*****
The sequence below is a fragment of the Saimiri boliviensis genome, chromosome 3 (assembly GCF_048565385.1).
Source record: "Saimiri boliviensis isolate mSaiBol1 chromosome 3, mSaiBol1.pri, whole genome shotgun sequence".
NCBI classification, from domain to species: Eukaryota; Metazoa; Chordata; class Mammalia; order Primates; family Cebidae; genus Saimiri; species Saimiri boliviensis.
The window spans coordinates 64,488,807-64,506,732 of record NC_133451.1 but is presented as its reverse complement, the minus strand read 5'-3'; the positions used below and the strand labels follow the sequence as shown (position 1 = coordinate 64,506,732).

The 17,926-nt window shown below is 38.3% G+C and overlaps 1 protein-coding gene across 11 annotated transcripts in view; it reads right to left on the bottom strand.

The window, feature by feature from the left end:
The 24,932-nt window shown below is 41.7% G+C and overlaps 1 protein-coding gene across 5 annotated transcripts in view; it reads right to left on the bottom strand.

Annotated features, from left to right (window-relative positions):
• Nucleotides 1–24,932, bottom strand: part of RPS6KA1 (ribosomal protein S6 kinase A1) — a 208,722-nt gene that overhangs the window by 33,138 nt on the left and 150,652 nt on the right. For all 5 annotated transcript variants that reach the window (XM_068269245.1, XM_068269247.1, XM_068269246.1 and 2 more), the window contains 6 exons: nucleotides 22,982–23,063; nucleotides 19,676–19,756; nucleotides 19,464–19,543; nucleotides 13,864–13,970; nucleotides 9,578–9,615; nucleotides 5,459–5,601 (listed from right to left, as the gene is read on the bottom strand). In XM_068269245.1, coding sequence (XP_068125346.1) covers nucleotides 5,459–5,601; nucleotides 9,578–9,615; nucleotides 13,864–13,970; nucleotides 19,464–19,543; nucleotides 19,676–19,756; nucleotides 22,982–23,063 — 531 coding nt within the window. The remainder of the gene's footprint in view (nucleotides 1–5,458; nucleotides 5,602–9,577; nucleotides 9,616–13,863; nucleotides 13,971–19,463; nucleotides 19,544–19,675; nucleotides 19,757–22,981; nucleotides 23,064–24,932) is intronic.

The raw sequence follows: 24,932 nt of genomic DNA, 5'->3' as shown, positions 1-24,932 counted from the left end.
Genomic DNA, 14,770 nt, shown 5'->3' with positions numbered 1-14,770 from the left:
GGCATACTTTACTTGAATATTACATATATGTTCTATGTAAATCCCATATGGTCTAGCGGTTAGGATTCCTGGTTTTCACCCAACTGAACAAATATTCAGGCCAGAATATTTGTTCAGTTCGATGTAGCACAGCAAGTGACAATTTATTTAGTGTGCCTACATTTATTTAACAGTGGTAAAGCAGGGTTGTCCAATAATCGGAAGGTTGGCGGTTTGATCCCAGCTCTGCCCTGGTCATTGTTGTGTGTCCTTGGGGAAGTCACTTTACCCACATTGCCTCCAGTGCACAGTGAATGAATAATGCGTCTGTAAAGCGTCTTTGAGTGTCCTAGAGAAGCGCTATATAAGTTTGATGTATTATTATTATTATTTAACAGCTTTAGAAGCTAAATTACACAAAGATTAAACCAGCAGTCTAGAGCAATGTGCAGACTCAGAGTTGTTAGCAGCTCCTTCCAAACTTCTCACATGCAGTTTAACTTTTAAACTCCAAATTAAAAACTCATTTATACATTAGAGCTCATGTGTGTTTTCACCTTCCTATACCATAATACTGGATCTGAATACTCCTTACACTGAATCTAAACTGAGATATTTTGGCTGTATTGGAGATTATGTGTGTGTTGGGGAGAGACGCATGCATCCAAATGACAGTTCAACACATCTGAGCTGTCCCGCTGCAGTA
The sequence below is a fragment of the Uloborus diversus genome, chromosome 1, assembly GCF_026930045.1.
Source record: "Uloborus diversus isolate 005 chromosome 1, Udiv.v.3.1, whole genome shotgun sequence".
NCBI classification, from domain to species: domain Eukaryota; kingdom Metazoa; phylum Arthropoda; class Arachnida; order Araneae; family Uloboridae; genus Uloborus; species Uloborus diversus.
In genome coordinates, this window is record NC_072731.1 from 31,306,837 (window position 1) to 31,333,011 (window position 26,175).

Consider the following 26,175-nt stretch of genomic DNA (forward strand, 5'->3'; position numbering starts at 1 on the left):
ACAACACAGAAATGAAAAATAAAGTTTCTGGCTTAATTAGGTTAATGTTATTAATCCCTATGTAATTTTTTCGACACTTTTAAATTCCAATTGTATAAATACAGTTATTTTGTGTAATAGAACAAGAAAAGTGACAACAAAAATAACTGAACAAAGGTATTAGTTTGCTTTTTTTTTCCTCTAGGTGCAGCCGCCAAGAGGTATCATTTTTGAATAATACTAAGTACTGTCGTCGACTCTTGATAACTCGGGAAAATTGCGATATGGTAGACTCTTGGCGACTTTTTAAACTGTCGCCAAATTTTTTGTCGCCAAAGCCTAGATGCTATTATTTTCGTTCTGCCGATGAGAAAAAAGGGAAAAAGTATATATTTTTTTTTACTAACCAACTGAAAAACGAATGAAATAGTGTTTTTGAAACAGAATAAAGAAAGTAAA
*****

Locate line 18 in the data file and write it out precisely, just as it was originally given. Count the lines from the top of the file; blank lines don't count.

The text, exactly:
ACAACACAGAAATGAAAAATAAAGTTTCTGGCTTAATTAGGTTAATGTTATTAATCCCTATGTAATTTTTTCGACACTTTTAAATTCCAATTGTATAAATACAGTTATTTTGTGTAATAGAACAAGAAAAGTGACAACAAAAATAACTGAACAAAGGTATTAGTTTGCTTTTTTTTTCCTCTAGGTGCAGCCGCCAAGAGGTATCATTTTTGAATAATACTAAGTACTGTCGTCGACTCTTGATAACTCGGGAAAATTGCGATATGGTAGACTCTTGGCGACTTTTTAAACTGTCGCCAAATTTTTTGTCGCCAAAGCCTAGATGCTATTATTTTCGTTCTGCCGATGAGAAAAAAGGGAAAAAGTATATATTTTTTTTTACTAACCAACTGAAAAACGAATGAAATAGTGTTTTTGAAACAGAATAAAGAAAGTAAA